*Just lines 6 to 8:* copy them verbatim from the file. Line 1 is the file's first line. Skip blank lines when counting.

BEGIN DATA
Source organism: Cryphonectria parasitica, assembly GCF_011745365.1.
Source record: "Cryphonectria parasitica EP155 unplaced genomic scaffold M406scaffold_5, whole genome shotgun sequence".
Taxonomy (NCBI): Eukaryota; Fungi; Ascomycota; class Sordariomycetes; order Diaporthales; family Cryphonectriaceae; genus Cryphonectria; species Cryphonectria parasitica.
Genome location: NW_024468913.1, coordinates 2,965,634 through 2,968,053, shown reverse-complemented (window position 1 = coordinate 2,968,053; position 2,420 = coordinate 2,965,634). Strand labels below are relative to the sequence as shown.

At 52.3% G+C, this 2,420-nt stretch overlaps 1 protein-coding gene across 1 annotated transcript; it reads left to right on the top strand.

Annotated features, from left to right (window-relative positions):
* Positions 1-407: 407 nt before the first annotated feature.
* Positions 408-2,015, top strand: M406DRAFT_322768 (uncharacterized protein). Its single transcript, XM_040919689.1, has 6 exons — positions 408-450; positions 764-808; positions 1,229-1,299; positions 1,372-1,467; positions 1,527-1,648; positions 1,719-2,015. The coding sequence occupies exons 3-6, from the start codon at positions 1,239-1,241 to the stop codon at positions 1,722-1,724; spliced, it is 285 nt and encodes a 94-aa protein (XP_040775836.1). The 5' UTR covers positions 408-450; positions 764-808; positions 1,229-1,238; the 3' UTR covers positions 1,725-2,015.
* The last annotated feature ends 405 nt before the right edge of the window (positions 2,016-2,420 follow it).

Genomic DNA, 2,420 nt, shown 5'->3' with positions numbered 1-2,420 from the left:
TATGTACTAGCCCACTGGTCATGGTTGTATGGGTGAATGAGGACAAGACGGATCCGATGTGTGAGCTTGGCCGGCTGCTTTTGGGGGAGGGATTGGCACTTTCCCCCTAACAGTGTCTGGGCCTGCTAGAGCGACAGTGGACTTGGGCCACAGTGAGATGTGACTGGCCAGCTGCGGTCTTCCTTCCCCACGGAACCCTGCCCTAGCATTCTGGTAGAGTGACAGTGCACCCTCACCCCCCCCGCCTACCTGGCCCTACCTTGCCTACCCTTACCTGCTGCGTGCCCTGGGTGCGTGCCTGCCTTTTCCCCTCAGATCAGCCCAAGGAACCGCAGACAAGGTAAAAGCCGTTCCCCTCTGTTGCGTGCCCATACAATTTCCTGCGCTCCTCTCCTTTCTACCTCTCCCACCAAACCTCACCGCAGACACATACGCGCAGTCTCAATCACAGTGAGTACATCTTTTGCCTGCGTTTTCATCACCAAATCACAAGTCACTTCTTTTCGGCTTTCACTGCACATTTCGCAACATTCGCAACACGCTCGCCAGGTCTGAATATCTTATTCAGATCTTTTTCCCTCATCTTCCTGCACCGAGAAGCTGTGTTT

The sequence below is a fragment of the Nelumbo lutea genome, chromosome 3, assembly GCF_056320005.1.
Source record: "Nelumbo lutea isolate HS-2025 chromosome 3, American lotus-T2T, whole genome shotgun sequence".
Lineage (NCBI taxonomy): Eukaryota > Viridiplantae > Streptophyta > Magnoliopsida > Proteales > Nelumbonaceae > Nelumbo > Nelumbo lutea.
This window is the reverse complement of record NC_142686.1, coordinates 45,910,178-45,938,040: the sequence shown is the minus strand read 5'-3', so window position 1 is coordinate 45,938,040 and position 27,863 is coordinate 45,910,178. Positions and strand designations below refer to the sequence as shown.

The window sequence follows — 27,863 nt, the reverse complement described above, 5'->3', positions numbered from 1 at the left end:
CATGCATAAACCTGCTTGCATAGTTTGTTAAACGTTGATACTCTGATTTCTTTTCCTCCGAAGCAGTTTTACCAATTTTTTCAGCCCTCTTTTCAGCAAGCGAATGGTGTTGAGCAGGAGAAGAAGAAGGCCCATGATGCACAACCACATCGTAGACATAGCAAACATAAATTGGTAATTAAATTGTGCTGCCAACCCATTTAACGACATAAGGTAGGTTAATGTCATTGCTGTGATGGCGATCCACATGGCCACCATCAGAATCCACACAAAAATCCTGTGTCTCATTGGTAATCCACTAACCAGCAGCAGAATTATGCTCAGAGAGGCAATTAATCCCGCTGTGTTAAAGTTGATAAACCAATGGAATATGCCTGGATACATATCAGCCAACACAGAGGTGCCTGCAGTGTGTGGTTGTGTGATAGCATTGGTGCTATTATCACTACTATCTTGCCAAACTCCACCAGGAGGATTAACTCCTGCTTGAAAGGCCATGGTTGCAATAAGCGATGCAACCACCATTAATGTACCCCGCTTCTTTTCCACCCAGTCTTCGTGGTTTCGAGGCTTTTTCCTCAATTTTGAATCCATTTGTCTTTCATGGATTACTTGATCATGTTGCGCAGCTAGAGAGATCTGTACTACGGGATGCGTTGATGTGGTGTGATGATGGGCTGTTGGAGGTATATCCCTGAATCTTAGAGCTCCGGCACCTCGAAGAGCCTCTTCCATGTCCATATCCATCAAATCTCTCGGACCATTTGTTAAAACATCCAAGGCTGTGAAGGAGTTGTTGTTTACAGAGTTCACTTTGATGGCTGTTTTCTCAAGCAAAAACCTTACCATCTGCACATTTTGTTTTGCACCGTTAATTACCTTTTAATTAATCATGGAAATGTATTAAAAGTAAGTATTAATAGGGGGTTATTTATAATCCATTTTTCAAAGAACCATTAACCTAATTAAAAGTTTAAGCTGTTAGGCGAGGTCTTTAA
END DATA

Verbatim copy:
Annotated features, from left to right (window-relative positions):
* Positions 1-407: 407 nt before the first annotated feature.
* Positions 408-2,015, top strand: M406DRAFT_322768 (uncharacterized protein). Its single transcript, XM_040919689.1, has 6 exons — positions 408-450; positions 764-808; positions 1,229-1,299; positions 1,372-1,467; positions 1,527-1,648; positions 1,719-2,015. The coding sequence occupies exons 3-6, from the start codon at positions 1,239-1,241 to the stop codon at positions 1,722-1,724; spliced, it is 285 nt and encodes a 94-aa protein (XP_040775836.1). The 5' UTR covers positions 408-450; positions 764-808; positions 1,229-1,238; the 3' UTR covers positions 1,725-2,015.